Members of the Shinhoster Youth Leadership Group became concerned about the vaults and undertook an historical research project   “And they proposed we stopped parking in them, do more research, do an archeological investigation. They started working with a local historian and they approached the city and said what can you do to protect these vaults?”, said Spracher.

Three years and many hours of research and even an archeological dig later, much more is known about the vaults.  “And I hope you all enjoy the history that we found,” said Gabriel Williams, who is one of the students who took on the project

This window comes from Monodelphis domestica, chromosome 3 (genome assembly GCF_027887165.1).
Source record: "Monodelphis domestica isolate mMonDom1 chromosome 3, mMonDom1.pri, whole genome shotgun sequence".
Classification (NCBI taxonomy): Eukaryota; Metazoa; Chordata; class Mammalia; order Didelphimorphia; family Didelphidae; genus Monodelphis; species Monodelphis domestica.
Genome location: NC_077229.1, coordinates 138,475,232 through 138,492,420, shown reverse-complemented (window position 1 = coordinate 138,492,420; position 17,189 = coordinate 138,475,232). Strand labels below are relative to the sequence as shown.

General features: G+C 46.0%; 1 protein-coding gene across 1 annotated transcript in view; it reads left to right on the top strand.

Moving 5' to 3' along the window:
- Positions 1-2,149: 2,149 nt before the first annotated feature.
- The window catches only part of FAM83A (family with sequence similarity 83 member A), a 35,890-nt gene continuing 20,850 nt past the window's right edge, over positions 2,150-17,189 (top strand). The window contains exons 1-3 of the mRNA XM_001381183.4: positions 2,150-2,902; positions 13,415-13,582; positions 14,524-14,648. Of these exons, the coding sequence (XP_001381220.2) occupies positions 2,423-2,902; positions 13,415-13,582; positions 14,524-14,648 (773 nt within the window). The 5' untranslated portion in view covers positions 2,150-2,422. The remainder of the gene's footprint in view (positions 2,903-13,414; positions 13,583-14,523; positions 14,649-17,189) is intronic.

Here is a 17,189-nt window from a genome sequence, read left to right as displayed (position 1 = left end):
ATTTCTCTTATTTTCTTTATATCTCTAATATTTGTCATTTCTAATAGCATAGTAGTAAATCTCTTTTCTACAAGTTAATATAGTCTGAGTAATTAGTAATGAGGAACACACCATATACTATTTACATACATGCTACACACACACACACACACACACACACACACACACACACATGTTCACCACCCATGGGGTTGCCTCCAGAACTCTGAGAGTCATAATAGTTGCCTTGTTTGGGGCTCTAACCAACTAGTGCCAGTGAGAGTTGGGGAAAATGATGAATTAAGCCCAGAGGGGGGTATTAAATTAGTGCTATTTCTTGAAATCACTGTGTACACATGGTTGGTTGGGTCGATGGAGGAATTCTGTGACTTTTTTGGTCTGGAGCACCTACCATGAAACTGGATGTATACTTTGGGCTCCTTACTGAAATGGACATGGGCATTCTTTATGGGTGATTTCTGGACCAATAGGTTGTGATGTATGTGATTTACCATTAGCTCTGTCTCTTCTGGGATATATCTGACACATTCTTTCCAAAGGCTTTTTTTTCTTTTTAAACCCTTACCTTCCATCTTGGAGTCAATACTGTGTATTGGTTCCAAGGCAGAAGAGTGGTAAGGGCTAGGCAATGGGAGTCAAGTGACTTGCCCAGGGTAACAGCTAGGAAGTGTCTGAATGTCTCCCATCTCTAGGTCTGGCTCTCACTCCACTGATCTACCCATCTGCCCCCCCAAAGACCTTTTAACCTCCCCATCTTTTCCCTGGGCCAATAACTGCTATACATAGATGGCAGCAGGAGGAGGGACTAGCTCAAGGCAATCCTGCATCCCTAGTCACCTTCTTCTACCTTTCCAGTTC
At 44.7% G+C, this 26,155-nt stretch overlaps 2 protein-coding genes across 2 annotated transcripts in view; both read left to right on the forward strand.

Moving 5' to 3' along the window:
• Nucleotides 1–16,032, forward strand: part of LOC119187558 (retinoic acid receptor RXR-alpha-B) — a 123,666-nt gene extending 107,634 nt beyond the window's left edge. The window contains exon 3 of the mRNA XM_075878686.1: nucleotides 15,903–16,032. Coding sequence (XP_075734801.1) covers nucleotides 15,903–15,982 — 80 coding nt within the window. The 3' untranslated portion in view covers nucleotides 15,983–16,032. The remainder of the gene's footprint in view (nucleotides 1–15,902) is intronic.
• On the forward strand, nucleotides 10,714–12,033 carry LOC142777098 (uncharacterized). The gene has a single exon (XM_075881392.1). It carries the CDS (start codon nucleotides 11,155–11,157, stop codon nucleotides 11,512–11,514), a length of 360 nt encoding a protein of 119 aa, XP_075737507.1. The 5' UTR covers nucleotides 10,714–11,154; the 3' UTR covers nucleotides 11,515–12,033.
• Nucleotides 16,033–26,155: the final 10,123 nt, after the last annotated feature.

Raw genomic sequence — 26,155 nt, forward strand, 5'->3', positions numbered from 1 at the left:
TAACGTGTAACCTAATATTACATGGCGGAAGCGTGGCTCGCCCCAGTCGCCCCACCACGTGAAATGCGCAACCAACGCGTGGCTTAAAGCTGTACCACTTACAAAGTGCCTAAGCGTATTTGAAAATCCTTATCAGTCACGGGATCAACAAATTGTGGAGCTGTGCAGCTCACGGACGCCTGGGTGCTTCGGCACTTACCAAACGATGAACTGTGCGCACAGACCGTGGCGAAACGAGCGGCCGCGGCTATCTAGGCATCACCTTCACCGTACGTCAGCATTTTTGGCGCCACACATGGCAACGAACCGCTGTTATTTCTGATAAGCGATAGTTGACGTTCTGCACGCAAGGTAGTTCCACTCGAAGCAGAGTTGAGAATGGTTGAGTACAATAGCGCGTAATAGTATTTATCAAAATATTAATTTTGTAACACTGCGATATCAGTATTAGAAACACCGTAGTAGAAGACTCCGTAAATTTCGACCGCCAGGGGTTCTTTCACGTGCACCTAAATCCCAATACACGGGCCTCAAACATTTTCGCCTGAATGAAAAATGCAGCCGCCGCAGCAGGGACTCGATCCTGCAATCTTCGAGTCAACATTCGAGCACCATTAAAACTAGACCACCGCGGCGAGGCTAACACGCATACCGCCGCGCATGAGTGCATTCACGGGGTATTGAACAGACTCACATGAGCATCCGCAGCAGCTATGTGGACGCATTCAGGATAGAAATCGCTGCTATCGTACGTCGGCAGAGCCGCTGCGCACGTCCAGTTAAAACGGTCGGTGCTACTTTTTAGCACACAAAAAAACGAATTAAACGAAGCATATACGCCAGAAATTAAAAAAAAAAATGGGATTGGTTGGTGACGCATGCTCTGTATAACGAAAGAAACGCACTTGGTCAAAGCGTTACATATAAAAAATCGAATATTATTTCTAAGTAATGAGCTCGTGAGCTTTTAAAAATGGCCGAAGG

The students worked with local historian and tour guide, Vaunghnette Goode-Walker who says some myths were shattered, including the connection between slaves and the vaults.  “These young people were initially very concerned, she said.  “They had been told first of all that slaves had been held here. We went and looked into some of the history, we knew these were built in the 18040’s as the Clusky Embankment Stores but we didn’t know who had been here,” she told us.

But Goode-Walker said their research failed to show a connection between the vaults and the slave trade.  “I believe it myself and thought this is probably what happened until we did more research and found that wasn’t the case,” she said.